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The Return of Currency and Carry - Time to Allocate To FX Traders?

October 2023

This was a guest article for Macro Hive


  • After a strong 2022, global macro investing is back in vogue.

  • One segment of the global macro industry that has particularly benefited from the changed environment is FX trading.

  • Dedicated FX managers are seeing a resurgence of performance and, for diversified macro managers and commodity trading advisors (CTAs), FX trading has become an important driver of returns.

  • For hedge fund allocators, FX managers are now one of the few strategies that may benefit both from higher and more volatile interest rates.

The Golden Age of FX Trading

FX markets and FX trading have long been at the heart of the opportunity set for global macro. After Nixon severed the dollar’s link with gold in 1971 , the Bretton Woods system of fixed exchange rates began to unravel and a new era of floating exchange rates began by 1973. Initially, capital controls limited the ability to capitalise on FX movements. However, as the decade progressed, more countries liberalised the capital account, enabling freer movement of capital.

The 1980s and 1990s were the heyday of global currency trading. Stronger capital flows (what became known as ‘hot money’) combined with macroeconomic imbalances to create major moves in FX markets. In the US, Volcker’s shift to tight monetary policy coupled with Reagan’s expansionary fiscal policy in the early 1980s spurred a major US dollar rally after its decade-long slump of the 1970s. It took the Plaza Accord of 1985 to halt the rally, but that set the stage for a multi-year US dollar decline.

Europe was also a hotbed of opportunity. Although monetary union was the ultimate goal, the path to a single currency was punctuated by periodic blow-ups in the European Monetary System. Rising German interest rates in the early 1990s in response to German unification were incompatible with economic conditions outside Germany and strained the system. The blow-ups (such as Sterling’s exit from the ERM in 1992), and the subsequent convergence trends, were great trades for bank prop desks, global macro funds and dedicated FX managers.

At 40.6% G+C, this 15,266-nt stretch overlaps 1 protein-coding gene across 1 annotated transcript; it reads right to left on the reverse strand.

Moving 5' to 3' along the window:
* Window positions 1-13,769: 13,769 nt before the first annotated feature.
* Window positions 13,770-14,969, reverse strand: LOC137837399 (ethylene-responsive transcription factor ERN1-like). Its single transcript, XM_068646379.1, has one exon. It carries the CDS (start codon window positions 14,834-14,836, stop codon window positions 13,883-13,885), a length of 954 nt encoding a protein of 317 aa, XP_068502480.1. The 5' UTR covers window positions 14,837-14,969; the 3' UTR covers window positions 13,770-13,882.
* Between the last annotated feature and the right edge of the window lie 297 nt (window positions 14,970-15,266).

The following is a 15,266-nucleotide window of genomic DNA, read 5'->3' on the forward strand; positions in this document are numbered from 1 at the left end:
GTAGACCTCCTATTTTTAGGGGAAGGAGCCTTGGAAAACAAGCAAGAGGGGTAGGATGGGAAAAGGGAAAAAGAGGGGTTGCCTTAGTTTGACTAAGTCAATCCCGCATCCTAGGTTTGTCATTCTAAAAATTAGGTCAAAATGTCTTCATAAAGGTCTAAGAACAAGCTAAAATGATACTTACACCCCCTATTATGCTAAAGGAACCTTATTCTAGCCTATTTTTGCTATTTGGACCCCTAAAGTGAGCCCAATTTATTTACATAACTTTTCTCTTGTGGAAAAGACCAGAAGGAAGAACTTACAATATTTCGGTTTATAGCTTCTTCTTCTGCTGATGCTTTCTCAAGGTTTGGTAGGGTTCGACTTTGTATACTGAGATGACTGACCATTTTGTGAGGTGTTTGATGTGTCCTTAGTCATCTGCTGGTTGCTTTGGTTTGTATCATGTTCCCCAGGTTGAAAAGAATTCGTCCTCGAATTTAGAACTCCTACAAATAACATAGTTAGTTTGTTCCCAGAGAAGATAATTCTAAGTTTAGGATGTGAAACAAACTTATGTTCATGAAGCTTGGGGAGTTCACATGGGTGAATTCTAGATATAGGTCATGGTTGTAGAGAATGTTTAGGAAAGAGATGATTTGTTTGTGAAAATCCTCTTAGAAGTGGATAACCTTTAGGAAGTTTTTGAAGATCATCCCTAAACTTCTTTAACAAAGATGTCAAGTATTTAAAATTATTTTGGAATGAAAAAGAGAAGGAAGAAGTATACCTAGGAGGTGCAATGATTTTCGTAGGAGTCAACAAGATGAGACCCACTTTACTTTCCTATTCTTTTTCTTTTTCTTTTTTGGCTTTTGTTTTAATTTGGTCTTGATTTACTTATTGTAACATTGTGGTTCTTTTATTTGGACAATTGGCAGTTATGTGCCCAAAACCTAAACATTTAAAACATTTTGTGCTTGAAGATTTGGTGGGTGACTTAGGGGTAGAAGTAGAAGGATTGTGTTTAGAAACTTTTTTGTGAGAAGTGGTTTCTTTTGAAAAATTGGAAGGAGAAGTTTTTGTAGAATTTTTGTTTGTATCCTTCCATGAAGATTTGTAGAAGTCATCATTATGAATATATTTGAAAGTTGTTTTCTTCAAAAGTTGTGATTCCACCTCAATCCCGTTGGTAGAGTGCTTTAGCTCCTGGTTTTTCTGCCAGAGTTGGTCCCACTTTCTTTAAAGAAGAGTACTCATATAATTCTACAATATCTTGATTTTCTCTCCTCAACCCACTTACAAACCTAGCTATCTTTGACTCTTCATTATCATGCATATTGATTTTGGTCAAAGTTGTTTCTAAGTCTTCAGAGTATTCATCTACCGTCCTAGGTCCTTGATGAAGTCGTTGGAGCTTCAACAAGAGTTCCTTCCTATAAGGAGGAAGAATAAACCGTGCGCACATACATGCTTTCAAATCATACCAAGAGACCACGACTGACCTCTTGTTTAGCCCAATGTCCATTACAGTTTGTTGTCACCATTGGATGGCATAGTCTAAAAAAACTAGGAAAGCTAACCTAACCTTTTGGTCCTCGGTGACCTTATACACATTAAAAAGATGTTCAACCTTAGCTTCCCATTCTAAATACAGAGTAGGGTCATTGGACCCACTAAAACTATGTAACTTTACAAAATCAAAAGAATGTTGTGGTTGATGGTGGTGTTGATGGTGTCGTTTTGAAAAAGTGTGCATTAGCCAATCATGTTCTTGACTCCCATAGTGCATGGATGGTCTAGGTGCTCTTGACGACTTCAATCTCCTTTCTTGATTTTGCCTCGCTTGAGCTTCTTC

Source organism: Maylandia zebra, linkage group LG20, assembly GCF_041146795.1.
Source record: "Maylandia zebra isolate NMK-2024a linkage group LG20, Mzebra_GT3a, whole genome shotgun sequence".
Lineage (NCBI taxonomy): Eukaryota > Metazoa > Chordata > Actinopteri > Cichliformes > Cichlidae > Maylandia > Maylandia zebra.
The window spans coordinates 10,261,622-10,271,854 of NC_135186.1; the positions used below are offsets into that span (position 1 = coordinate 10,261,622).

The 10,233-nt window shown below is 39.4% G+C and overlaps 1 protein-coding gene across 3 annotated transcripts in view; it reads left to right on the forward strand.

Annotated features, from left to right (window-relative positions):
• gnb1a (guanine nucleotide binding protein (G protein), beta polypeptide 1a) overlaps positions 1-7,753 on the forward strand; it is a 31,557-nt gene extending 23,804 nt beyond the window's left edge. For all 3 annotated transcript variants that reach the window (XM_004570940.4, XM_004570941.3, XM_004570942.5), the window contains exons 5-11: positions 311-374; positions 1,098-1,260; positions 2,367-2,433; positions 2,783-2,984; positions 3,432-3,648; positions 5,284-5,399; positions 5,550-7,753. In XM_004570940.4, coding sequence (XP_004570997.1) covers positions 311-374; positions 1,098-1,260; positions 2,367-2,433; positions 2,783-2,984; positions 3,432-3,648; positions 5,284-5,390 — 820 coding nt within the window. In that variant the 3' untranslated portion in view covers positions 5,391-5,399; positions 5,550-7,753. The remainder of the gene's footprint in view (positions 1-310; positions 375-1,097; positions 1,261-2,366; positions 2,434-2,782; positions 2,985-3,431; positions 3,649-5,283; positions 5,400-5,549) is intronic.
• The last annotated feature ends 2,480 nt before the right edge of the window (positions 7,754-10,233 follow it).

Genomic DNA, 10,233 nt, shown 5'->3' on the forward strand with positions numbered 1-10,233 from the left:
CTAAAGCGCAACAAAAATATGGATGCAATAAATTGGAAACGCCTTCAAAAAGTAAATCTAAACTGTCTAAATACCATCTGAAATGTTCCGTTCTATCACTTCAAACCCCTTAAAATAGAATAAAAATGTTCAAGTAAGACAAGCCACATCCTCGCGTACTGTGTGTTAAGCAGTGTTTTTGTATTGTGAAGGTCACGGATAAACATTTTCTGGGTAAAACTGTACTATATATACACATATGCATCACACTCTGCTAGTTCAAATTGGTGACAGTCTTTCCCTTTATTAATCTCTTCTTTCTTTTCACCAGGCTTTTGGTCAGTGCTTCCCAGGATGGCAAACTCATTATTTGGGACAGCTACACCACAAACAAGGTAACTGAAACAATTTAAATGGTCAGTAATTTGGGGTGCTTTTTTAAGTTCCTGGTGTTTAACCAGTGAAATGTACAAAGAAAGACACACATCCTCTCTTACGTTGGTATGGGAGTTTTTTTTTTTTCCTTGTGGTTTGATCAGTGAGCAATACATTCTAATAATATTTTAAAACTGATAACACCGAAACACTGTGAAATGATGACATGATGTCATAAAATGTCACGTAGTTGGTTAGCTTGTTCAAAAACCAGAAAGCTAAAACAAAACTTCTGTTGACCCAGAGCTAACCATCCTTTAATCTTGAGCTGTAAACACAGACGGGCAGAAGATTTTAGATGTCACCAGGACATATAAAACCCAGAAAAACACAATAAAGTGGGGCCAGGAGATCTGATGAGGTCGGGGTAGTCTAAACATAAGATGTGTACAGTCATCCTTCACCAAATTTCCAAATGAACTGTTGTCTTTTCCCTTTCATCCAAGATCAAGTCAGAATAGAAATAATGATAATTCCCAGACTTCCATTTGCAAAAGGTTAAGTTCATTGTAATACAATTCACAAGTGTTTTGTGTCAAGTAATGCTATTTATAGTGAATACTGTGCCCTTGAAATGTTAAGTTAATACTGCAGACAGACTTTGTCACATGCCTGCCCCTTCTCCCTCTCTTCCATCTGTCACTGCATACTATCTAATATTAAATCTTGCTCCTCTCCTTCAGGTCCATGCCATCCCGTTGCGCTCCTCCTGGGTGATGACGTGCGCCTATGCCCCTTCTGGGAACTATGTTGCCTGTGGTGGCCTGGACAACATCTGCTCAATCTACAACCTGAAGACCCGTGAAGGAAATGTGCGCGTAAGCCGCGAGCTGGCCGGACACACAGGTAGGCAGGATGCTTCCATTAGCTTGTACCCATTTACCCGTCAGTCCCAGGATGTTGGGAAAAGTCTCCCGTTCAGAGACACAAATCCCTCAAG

A Lost Decade

However, in the 2000s, the growing number of dedicated FX managers were met with a diminished opportunity set. The introduction of the euro in 1999 immediately eroded a whole set of currency crosses. Later in the decade, the Global Financial Crisis (GFC) generated volatility in FX markets, but the hangover from the crisis set the stage for a tough decade for FX trading.

Chart 1: Major Economy Interest Rates 1990-2023

Source: BIS

Synchronised but subdued economic growth with little variation in growth and inflation across the major economics caused interest rates to converge to zero through the 2010s (Chart 1). This translated into more subdued FX markets and meant that many FX trading models based on momentum, carry and yield curve dynamics were ineffective.

The introduction of Dodd-Frank after the GFC prompted a decline in the number of bank prop desks as a major force in FX trading. Equally, with fewer markets to trade and more muted macro conditions, many specialist currency traders shut down. The number of dedicated FX programs reporting performance numbers to BarclayHedge (and comprising the BarclayHedge FX traders Index) peaked at 145 in 2008 and has steadily declined to 31 in 2023 (Chart 2).

Chart 2: No. Programs in BarclayHedge FX Traders Index

Source: BarclayHedge

The Return of Currency and Carry